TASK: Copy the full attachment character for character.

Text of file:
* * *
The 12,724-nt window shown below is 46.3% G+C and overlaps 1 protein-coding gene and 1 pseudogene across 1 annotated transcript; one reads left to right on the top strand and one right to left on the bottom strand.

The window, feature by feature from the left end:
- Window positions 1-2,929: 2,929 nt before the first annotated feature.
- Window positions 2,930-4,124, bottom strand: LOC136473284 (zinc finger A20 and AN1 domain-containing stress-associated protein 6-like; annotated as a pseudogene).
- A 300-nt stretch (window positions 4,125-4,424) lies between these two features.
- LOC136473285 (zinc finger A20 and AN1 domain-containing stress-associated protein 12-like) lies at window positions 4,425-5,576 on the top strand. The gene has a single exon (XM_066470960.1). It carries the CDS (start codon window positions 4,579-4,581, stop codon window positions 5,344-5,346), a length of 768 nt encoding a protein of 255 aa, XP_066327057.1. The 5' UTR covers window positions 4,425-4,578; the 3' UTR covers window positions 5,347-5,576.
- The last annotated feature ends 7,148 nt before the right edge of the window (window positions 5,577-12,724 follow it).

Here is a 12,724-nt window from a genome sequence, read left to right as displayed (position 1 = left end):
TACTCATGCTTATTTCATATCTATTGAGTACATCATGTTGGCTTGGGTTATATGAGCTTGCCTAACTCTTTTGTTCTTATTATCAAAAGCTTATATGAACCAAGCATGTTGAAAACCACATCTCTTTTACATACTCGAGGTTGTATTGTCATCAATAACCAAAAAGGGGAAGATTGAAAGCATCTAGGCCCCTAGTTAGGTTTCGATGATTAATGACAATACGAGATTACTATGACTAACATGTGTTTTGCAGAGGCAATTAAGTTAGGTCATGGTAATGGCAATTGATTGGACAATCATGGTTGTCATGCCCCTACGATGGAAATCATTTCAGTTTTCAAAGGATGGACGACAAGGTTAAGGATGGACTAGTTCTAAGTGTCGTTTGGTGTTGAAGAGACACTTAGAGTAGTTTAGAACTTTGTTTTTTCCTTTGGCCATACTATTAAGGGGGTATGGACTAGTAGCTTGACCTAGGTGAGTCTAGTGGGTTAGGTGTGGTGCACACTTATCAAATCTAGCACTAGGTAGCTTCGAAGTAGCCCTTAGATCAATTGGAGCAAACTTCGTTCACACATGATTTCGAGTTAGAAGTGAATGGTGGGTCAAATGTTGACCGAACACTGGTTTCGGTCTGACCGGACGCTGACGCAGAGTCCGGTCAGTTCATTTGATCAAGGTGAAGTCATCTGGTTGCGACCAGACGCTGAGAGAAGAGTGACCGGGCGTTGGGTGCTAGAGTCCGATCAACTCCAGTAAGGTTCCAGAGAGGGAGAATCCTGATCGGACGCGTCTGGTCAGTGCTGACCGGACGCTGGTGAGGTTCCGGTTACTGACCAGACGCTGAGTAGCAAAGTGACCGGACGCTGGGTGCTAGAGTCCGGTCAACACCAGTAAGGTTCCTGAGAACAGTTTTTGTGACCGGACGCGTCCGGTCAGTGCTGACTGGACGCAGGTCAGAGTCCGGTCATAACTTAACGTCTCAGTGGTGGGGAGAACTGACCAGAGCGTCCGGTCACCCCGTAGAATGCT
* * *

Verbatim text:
The 12,724-nt window shown below is 46.3% G+C and overlaps 1 protein-coding gene and 1 pseudogene across 1 annotated transcript; one reads left to right on the top strand and one right to left on the bottom strand.

The window, feature by feature from the left end:
- Window positions 1-2,929: 2,929 nt before the first annotated feature.
- Window positions 2,930-4,124, bottom strand: LOC136473284 (zinc finger A20 and AN1 domain-containing stress-associated protein 6-like; annotated as a pseudogene).
- A 300-nt stretch (window positions 4,125-4,424) lies between these two features.
- LOC136473285 (zinc finger A20 and AN1 domain-containing stress-associated protein 12-like) lies at window positions 4,425-5,576 on the top strand. The gene has a single exon (XM_066470960.1). It carries the CDS (start codon window positions 4,579-4,581, stop codon window positions 5,344-5,346), a length of 768 nt encoding a protein of 255 aa, XP_066327057.1. The 5' UTR covers window positions 4,425-4,578; the 3' UTR covers window positions 5,347-5,576.
- The last annotated feature ends 7,148 nt before the right edge of the window (window positions 5,577-12,724 follow it).

Here is a 12,724-nt window from a genome sequence, read left to right as displayed (position 1 = left end):
TACTCATGCTTATTTCATATCTATTGAGTACATCATGTTGGCTTGGGTTATATGAGCTTGCCTAACTCTTTTGTTCTTATTATCAAAAGCTTATATGAACCAAGCATGTTGAAAACCACATCTCTTTTACATACTCGAGGTTGTATTGTCATCAATAACCAAAAAGGGGAAGATTGAAAGCATCTAGGCCCCTAGTTAGGTTTCGATGATTAATGACAATACGAGATTACTATGACTAACATGTGTTTTGCAGAGGCAATTAAGTTAGGTCATGGTAATGGCAATTGATTGGACAATCATGGTTGTCATGCCCCTACGATGGAAATCATTTCAGTTTTCAAAGGATGGACGACAAGGTTAAGGATGGACTAGTTCTAAGTGTCGTTTGGTGTTGAAGAGACACTTAGAGTAGTTTAGAACTTTGTTTTTTCCTTTGGCCATACTATTAAGGGGGTATGGACTAGTAGCTTGACCTAGGTGAGTCTAGTGGGTTAGGTGTGGTGCACACTTATCAAATCTAGCACTAGGTAGCTTCGAAGTAGCCCTTAGATCAATTGGAGCAAACTTCGTTCACACATGATTTCGAGTTAGAAGTGAATGGTGGGTCAAATGTTGACCGAACACTGGTTTCGGTCTGACCGGACGCTGACGCAGAGTCCGGTCAGTTCATTTGATCAAGGTGAAGTCATCTGGTTGCGACCAGACGCTGAGAGAAGAGTGACCGGGCGTTGGGTGCTAGAGTCCGATCAACTCCAGTAAGGTTCCAGAGAGGGAGAATCCTGATCGGACGCGTCTGGTCAGTGCTGACCGGACGCTGGTGAGGTTCCGGTTACTGACCAGACGCTGAGTAGCAAAGTGACCGGACGCTGGGTGCTAGAGTCCGGTCAACACCAGTAAGGTTCCTGAGAACAGTTTTTGTGACCGGACGCGTCCGGTCAGTGCTGACTGGACGCAGGTCAGAGTCCGGTCATAACTTAACGTCTCAGTGGTGGGGAGAACTGACCAGAGCGTCCGGTCACCCCGTAGAATGCT